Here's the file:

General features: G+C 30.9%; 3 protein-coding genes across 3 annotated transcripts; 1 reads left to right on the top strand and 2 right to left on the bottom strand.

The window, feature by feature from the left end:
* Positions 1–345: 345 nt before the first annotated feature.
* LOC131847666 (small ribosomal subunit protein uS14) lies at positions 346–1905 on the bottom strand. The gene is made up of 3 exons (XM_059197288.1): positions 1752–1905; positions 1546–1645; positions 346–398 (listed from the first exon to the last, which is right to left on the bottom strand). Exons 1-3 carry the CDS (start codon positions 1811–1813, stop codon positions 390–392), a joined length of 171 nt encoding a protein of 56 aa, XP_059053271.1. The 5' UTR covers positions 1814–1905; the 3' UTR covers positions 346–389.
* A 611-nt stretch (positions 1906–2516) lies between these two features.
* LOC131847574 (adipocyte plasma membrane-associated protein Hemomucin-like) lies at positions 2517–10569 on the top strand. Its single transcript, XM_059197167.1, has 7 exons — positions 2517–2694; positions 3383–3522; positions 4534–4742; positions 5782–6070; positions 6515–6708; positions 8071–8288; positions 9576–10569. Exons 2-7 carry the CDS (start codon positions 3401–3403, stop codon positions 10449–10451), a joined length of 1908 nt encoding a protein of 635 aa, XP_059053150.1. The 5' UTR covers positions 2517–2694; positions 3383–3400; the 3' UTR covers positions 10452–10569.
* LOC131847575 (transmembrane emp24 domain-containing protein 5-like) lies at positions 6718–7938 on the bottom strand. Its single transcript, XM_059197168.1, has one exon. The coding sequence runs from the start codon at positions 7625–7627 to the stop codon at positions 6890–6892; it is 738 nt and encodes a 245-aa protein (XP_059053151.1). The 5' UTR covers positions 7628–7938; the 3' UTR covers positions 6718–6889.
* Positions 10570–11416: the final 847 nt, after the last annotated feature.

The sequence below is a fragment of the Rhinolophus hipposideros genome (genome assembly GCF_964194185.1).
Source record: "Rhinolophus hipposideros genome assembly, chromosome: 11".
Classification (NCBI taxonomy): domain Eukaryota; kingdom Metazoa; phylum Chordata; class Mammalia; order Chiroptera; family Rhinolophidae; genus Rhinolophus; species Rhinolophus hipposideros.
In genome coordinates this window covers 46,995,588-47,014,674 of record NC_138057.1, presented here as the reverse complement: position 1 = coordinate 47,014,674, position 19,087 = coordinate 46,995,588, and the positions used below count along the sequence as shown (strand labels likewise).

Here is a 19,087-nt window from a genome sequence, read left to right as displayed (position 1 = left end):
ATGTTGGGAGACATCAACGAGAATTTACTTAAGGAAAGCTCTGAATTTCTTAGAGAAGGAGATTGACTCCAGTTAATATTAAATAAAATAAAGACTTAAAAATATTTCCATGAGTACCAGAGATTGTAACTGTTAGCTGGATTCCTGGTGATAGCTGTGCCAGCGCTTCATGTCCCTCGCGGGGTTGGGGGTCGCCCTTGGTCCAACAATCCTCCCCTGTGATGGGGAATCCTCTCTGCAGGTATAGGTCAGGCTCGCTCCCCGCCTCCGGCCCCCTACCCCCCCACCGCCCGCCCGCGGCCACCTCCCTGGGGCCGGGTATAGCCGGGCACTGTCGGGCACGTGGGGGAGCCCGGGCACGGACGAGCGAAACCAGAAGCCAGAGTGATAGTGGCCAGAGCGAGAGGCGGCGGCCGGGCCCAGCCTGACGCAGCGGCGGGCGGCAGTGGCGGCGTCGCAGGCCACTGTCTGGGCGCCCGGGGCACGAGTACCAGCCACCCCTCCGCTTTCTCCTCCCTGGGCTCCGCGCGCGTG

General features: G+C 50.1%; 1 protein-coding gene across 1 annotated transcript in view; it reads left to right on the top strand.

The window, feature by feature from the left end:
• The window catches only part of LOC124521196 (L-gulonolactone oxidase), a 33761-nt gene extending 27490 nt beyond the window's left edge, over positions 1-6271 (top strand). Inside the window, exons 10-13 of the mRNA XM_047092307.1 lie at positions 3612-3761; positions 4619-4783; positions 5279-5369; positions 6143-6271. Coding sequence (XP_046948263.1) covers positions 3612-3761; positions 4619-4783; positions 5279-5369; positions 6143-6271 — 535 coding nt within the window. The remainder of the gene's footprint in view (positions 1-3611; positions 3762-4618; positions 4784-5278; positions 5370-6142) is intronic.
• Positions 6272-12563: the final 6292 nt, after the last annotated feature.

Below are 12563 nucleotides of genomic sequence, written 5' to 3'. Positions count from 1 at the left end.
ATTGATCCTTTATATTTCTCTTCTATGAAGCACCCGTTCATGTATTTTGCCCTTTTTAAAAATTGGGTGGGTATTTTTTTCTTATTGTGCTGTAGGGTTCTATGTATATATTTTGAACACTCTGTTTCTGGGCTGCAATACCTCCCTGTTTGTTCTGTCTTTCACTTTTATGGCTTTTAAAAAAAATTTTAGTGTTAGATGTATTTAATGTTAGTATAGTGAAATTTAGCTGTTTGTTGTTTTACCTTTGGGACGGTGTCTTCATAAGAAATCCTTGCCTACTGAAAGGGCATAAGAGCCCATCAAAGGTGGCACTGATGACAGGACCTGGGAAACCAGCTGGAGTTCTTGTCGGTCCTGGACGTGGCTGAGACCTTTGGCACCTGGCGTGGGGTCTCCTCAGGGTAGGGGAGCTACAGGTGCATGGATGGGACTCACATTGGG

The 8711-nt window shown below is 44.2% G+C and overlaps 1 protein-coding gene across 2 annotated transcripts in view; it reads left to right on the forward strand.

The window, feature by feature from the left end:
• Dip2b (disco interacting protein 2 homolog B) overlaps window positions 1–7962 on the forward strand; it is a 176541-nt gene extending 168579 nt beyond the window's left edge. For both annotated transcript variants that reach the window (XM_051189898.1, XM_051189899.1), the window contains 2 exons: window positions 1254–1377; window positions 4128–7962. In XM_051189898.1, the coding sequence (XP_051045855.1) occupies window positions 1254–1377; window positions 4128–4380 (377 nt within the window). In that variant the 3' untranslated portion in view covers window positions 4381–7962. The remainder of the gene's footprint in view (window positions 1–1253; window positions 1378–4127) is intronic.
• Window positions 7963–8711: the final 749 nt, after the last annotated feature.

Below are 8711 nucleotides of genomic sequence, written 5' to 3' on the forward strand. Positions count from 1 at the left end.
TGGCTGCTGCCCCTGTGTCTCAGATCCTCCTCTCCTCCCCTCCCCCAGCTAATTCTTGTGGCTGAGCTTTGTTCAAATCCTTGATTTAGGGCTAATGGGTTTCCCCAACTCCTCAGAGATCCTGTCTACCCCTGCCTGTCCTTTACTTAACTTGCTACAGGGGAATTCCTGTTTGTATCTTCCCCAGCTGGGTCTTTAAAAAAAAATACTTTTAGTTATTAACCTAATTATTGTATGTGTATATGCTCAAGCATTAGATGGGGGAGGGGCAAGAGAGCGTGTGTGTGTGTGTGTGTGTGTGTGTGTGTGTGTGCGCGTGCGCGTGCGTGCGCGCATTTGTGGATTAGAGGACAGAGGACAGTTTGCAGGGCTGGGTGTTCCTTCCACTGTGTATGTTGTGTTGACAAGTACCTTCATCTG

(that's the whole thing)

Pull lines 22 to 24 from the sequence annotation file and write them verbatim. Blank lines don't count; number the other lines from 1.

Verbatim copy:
The window, feature by feature from the left end:
• Dip2b (disco interacting protein 2 homolog B) overlaps window positions 1–7962 on the forward strand; it is a 176541-nt gene extending 168579 nt beyond the window's left edge. For both annotated transcript variants that reach the window (XM_051189898.1, XM_051189899.1), the window contains 2 exons: window positions 1254–1377; window positions 4128–7962. In XM_051189898.1, the coding sequence (XP_051045855.1) occupies window positions 1254–1377; window positions 4128–4380 (377 nt within the window). In that variant the 3' untranslated portion in view covers window positions 4381–7962. The remainder of the gene's footprint in view (window positions 1–1253; window positions 1378–4127) is intronic.
• Window positions 7963–8711: the final 749 nt, after the last annotated feature.